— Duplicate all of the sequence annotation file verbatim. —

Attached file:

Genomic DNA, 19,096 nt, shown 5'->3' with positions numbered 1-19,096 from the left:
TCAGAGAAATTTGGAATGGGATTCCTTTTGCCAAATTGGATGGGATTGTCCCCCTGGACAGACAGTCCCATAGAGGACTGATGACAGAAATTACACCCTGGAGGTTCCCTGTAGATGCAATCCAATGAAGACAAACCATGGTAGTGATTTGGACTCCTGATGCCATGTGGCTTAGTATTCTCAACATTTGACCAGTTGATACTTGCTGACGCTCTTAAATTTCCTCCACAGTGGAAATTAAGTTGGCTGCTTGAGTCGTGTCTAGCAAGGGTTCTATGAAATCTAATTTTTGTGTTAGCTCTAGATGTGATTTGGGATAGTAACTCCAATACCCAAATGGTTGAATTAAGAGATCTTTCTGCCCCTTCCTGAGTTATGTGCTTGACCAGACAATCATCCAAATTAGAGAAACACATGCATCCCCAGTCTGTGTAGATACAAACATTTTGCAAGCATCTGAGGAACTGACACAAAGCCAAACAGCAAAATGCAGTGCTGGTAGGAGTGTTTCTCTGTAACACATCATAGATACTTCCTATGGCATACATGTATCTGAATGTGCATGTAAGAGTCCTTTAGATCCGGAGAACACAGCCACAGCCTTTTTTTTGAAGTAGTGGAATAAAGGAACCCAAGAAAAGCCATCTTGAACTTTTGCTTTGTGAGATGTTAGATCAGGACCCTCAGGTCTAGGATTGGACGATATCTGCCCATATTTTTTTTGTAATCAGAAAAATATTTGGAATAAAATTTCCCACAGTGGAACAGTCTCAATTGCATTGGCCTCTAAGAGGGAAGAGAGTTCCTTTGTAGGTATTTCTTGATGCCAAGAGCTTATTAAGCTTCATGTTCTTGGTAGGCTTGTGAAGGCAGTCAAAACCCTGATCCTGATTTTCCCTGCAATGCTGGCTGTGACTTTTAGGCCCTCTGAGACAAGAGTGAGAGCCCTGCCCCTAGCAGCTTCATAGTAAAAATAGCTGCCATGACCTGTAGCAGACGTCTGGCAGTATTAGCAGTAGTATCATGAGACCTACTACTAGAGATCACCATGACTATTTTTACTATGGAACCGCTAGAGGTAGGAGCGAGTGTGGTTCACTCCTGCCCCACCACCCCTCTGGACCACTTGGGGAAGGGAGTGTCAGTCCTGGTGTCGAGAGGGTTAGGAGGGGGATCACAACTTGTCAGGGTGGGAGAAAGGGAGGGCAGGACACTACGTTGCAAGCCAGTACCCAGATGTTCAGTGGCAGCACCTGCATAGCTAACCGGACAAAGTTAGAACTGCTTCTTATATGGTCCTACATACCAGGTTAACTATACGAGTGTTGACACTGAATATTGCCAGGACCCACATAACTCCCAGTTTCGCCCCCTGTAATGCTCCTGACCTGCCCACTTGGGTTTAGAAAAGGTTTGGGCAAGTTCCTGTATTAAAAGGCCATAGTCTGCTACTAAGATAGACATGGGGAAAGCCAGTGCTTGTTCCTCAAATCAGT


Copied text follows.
Genomic DNA, 19,096 nt, shown 5'->3' with positions numbered 1-19,096 from the left:
TCAGAGAAATTTGGAATGGGATTCCTTTTGCCAAATTGGATGGGATTGTCCCCCTGGACAGACAGTCCCATAGAGGACTGATGACAGAAATTACACCCTGGAGGTTCCCTGTAGATGCAATCCAATGAAGACAAACCATGGTAGTGATTTGGACTCCTGATGCCATGTGGCTTAGTATTCTCAACATTTGACCAGTTGATACTTGCTGACGCTCTTAAATTTCCTCCACAGTGGAAATTAAGTTGGCTGCTTGAGTCGTGTCTAGCAAGGGTTCTATGAAATCTAATTTTTGTGTTAGCTCTAGATGTGATTTGGGATAGTAACTCCAATACCCAAATGGTTGAATTAAGAGATCTTTCTGCCCCTTCCTGAGTTATGTGCTTGACCAGACAATCATCCAAATTAGAGAAACACATGCATCCCCAGTCTGTGTAGATACAAACATTTTGCAAGCATCTGAGGAACTGACACAAAGCCAAACAGCAAAATGCAGTGCTGGTAGGAGTGTTTCTCTGTAACACATCATAGATACTTCCTATGGCATACATGTATCTGAATGTGCATGTAAGAGTCCTTTAGATCCGGAGAACACAGCCACAGCCTTTTTTTTGAAGTAGTGGAATAAAGGAACCCAAGAAAAGCCATCTTGAACTTTTGCTTTGTGAGATGTTAGATCAGGACCCTCAGGTCTAGGATTGGACGATATCTGCCCATATTTTTTTTGTAATCAGAAAAATATTTGGAATAAAATTTCCCACAGTGGAACAGTCTCAATTGCATTGGCCTCTAAGAGGGAAGAGAGTTCCTTTGTAGGTATTTCTTGATGCCAAGAGCTTATTAAGCTTCATGTTCTTGGTAGGCTTGTGAAGGCAGTCAAAACCCTGATCCTGATTTTCCCTGCAATGCTGGCTGTGACTTTTAGGCCCTCTGAGACAAGAGTGAGAGCCCTGCCCCTAGCAGCTTCATAGTAAAAATAGCTGCCATGACCTGTAGCAGACGTCTGGCAGTATTAGCAGTAGTATCATGAGACCTACTACTAGAGATCACCATGACTATTTTTACTATGGAACCGCTAGAGGTAGGAGCGAGTGTGGTTCACTCCTGCCCCACCACCCCTCTGGACCACTTGGGGAAGGGAGTGTCAGTCCTGGTGTCGAGAGGGTTAGGAGGGGGATCACAACTTGTCAGGGTGGGAGAAAGGGAGGGCAGGACACTACGTTGCAAGCCAGTACCCAGATGTTCAGTGGCAGCACCTGCATAGCTAACCGGACAAAGTTAGAACTGCTTCTTATATGGTCCTACATACCAGGTTAACTATACGAGTGTTGACACTGAATATTGCCAGGACCCACATAACTCCCAGTTTCGCCCCCTGTAATGCTCCTGACCTGCCCACTTGGGTTTAGAAAAGGTTTGGGCAAGTTCCTGTATTAAAAGGCCATAGTCTGCTACTAAGATAGACATGGGGAAAGCCAGTGCTTGTTCCTCAAATCAGT